Questers Dare to Change Your Job and Life https://www.amazon.com/Questers-Dare-Change-Your-Life/dp/1508408963 provides additional tips for strengthening honesty.

Check audible Questers: https://www.audible.com/pd/Questers-Dare-to-Change-Your-Job-and-Life-Audiobook/B07VZNKGJF?asin=B07VZNKGJF&ipRedirectOverride=true&overrideBaseCountry=true&pf_rd_p=34883c04-32e5-4474-a65d-0ba68f4635d3&pf_rd_r=TN801GRP49AWQSSYMDYC1

Based on ongoing research, award-winning, Questers Dare to Change redefines life career advancement, and shows how to navigate lifelong career decision making

Author Bio: Carole Kanchier, PhD, is an internationally recognized newspaper/digital columnist, registered psychologist, coach and author of award winning, Questers Dare to Change Your Job and Life.  Kanchier has taught at University of California, Berkeley and Santa Cruz, University of Alberta, and other institutions of higher learning, and worked with clients representing many disciplines. Dr. Kanchier is known for her pioneering, interdisciplinary approach to human potential.

m Contact: carole@daretochange.com; carole@questersdaretochange.com; www.questersdaretochange.com

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What is a Quester?

March 2, 2020

ARE YOU A QUESTER? Would you know a Quester if you met one? Could you become one? What are Questers anyway?

Questers think of work differently from most people. Like many, Questers will probably spend a third to half of their adult lives working or thinking about work. But unlike most people at crucial points in their lives, they set off on quests to find new life career challenges.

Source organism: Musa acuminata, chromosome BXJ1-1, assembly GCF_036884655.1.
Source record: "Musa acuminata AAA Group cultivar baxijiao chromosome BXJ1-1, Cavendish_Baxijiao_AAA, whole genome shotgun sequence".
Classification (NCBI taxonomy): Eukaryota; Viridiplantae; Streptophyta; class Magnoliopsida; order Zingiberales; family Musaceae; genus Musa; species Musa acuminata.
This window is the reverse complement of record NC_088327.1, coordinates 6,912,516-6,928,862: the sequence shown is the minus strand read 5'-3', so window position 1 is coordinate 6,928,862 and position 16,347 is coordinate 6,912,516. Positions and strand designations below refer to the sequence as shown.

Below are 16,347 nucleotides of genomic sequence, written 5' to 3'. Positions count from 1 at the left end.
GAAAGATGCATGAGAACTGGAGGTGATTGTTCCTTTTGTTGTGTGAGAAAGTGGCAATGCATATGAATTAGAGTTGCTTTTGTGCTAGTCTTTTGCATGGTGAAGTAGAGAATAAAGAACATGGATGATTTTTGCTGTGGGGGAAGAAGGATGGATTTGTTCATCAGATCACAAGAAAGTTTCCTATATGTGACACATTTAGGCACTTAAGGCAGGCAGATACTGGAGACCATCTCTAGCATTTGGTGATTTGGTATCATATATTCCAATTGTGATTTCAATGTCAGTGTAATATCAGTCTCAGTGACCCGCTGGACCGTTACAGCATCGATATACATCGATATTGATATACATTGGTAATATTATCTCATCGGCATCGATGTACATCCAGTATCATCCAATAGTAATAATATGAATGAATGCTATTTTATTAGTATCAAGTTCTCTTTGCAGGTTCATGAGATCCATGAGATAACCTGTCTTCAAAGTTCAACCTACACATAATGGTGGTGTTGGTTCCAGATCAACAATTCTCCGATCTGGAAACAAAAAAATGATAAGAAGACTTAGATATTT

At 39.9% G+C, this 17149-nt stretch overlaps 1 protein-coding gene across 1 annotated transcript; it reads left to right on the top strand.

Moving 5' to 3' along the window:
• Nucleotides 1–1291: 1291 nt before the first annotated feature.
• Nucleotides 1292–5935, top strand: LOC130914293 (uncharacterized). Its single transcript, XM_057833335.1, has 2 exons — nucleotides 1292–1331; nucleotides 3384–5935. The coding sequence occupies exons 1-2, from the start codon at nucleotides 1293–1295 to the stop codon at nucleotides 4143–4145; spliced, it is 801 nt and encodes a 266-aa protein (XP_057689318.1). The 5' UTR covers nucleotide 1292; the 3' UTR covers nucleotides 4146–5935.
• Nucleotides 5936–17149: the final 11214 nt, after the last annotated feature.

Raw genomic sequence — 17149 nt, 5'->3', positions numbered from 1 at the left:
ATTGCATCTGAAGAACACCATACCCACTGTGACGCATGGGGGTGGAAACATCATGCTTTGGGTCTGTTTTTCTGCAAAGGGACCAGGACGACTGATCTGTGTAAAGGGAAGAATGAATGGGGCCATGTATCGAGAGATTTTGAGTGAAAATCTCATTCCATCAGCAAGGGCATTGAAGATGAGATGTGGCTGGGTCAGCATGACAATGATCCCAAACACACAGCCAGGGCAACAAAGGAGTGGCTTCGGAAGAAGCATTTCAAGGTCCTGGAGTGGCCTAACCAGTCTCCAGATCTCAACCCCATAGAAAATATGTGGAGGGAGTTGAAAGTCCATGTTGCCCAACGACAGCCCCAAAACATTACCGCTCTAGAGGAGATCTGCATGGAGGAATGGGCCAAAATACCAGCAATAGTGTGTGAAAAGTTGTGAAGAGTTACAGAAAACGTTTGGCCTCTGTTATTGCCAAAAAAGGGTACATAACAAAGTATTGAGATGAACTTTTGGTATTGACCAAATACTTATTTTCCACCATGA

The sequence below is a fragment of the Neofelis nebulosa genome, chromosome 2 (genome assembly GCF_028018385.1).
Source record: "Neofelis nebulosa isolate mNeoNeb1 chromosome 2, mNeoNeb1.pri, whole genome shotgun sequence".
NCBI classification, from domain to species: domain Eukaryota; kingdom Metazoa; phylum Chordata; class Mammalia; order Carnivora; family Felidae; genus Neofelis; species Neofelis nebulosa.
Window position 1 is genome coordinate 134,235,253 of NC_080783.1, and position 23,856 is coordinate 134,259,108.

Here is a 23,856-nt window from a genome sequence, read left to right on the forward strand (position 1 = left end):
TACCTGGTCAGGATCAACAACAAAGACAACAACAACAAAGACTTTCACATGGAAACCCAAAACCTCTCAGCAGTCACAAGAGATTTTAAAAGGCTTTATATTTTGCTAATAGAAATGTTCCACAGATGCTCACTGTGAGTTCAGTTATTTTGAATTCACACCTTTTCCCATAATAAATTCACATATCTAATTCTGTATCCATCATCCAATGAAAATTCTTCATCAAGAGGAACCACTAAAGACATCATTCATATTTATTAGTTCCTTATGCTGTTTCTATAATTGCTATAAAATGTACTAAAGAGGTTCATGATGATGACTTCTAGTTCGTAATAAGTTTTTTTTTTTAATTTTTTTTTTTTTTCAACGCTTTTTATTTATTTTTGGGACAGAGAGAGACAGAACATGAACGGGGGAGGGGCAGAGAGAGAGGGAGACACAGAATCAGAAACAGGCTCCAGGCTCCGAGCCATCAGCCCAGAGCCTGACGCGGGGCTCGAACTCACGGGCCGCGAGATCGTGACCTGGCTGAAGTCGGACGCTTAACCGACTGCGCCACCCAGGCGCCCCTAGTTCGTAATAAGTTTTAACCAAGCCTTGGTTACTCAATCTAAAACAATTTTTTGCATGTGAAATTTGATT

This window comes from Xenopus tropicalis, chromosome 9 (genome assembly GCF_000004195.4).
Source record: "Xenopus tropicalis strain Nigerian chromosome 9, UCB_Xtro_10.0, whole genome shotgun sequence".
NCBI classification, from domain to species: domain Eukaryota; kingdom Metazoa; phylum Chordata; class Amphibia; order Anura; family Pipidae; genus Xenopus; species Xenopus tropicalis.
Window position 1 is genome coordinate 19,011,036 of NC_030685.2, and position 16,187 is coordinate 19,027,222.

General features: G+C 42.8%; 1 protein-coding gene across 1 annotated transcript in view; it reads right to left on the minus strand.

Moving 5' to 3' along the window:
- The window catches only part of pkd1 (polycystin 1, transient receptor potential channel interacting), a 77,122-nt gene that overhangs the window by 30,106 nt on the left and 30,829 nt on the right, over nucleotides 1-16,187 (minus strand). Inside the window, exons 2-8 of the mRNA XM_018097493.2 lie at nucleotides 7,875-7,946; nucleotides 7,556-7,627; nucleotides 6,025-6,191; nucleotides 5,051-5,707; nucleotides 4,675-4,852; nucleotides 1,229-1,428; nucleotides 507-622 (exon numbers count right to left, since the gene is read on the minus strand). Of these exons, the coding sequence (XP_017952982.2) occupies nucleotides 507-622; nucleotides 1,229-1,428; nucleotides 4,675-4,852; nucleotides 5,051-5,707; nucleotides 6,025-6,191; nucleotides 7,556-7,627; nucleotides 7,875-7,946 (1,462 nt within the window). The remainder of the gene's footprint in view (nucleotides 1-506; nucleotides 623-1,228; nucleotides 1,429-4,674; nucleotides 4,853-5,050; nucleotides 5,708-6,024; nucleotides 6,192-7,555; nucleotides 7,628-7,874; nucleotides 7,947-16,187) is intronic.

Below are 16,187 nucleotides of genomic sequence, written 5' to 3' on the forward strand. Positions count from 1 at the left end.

By learning about the courage and imagination Questers rely on to find career happiness and growth, you may discover ways to take better control of your career—and life. Some started taking charge of their careers early. Others were near retirement.

Where do you fit? Take the Quester Quiz: http://www.questersdaretochange.com/services-2/quester-quiz/

 

           Questers Dare to Change Your Job and Life

               https://www.amazon.com/Questers-Dare-Change-Your-Life/dp/1508408963

Why Questers Succeed

Questers are purposeful, innovative, and resilient. They view career advancement as growth of the whole person. Independent, optimistic, and often drawn to challenges, Questers have courage to risk.

Questers measure success by internal standards rather than by “shoulds” of others. They value self-respect more than what others say about them. For them, security must come from within.

Because they work hard and are goal-oriented, they succeed. Some become billionaires or achieve celebrity. Money and prestige, however, are by-products.

Questers include the accountant turned potter, the computer programmer who became a police officer, and the millionaire who started his business with $60.00.